In between rescuing Tosca and numerous vet visits, and putting new tyres on the Landy, I did read a few books.
Susan Toy, from Reading Recommendations, suggested a book I might like.
I think it’s a bit risky recommending books to me, so Susan gets bravery points. More importantly she gets a commendation as I enjoyed it.
The Lost Baggage of Silvia Guzmán by Mike Robbins
It’s fair to say I do lean towards Hispanic books. I did even before I lived in Spain. When I read the preview on Amazon, I decided it was a book worth reading. I loved the intro. As I told Mike, it sounded very García Márquez to me. That wonderful descriptive heady intro where you are immediately transported into an atmosphere of waiting for something to happen.
And happen it did. Quickly and brutally as you would expect in Colombia. I think it was Colombia as Bogotá was mentioned.
But the bulk of the novel is set in England, and looks at middle class morality – or lack of, hypocrisy (lots of that), drug use, the arty literary intellectual circle, journalism, feminism, etc. What’s not to like in that for me?
Mike wrote the book in the nineties after he had travelled to South America although it wasn’t published until much later. Sensibly, he left it as he wrote it at the time. The only minor problem being that it was originally typed and the scanning software created some odd typos. Anyway, they don’t get in the way of the story.
The two main characters are Silvia who escapes to London after a coup in her country, and as I referred to earlier, the educated middle-class society. No point retelling the story, but as someone who has lived in London, worked in journalism, mixed in pretentious middle-class circles, it rang pretty true to me, although I kept away from the drug thing.
Mike is a journalist turned development worker. I’m pleased to say it’s a well written book with some clever and subtle satire. I was beginning to lose hope in journalists writing books as some are just appalling. However Mike’s style is good and this book is worth a read. Recommended.
An Honest House by Cynthia Reyes
On the subject of journos writing books, I’ve been reading a draft of Cynthia Reyes’ new book; it’s the sequel to her popular first book, A Good Home. Cynthia is another journalist who has turned her professional talents to authorship. Seemingly effortlessly, but a read of her book tells the reader how difficult it really was. I’ll be reviewing the second volume of her memoirs when it’s published.
A brief food break, because when I wasn’t reading I was cooking, recipes for these are included on the pages at the top under salads (aïgroissade) and beans (refried beans).
One Man No Plan by MT McGuire
And on sequels, Kev published a review of MT McGuire’s second book in the K’Barthan Series: The Wrong Stuff. Kev’s review sums up the book nicely, so you can read that. Which leads me onto One Man No Plan, the third book in the series, and for me, the hardest hitting. There is violence, but it’s not gratuitous. It’s almost minimalist, and perhaps because of that, doubly effective. Just like the romance in TWS isn’t soppy, the violence is part of the story, but doesn’t have you reaching for the sick bucket. And always, there is humour. There’s an interesting point about the suffragettes and Emily Davison; recent studies suggest Davison didn’t intend to throw herself under the king’s horse at Epsom, rather she was pinning a suffragette sash on the horse. Amazing what you learn from spec-fic novels. It’s a good read, as are the other books in this series. Also recommended.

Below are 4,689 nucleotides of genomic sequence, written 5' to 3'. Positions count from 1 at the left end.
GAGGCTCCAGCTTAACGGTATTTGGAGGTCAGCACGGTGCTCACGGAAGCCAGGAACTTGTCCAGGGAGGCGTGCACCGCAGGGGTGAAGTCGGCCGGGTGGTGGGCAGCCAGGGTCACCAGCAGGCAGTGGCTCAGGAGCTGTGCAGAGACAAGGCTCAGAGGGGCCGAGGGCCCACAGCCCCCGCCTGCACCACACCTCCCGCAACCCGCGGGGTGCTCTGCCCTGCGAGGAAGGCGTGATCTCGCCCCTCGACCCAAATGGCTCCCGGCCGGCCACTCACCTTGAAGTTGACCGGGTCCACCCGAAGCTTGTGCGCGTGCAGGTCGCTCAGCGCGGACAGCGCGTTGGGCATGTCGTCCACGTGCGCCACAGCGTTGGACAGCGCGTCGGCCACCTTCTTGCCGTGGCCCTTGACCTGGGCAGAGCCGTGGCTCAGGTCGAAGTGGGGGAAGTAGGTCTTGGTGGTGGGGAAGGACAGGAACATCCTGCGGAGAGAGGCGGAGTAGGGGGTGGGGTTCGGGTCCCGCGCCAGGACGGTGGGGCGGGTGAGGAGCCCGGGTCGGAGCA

Men Who Hate Women by Stieg Larsson
And still with a tangential feminist link, well half the world does consist of women, remember? Even if we aren’t exactly proportionately represented. I discovered I’d had a freebie from Am and had downloaded The Girl With The Dragon Tattoo some time back.
Thanks to everyone who commented about the Fire Girl, here are my views on Dragon Girl.
This was the book that Larsson called in Swedish, Men Who Hate Women.
You can’t call a book that in English of course, because a) it won’t sell b) it’s true and c) because of b) it definitely won’t sell. Nobody likes to admit that there are men out there who enjoy raping and killing women. But they do. Sure, some people kill men, but it ain’t the same thing.
Anyway, was it good? Yes. I thought it was. I was actually turning the pages on the iPad at the end waiting to see how it would work out. Nice pacing and tension.
Fantastical how it all worked out? Maybe. But a good story and a good read, although the translating raises a few questions. And there’s no doubt that Larsson was concerned about violence against women, rape, and murder of women.
I was left wondering about his character of Blomkvist. Why did he have a lead male character who wasn’t interested in monogamy? Was Larsson suggesting monogamy was something of a societal puritanical bourgeois ethic? Or did he just not care about women’s emotions? Because Blomkvist left a few damaged women behind him. Is that really the way a good feminist ally works? Providing sex and ignoring anything else? What does that reduce us to?
One could dig a very deep hole pondering these issues.
Speaking of which …
Not one to fall down.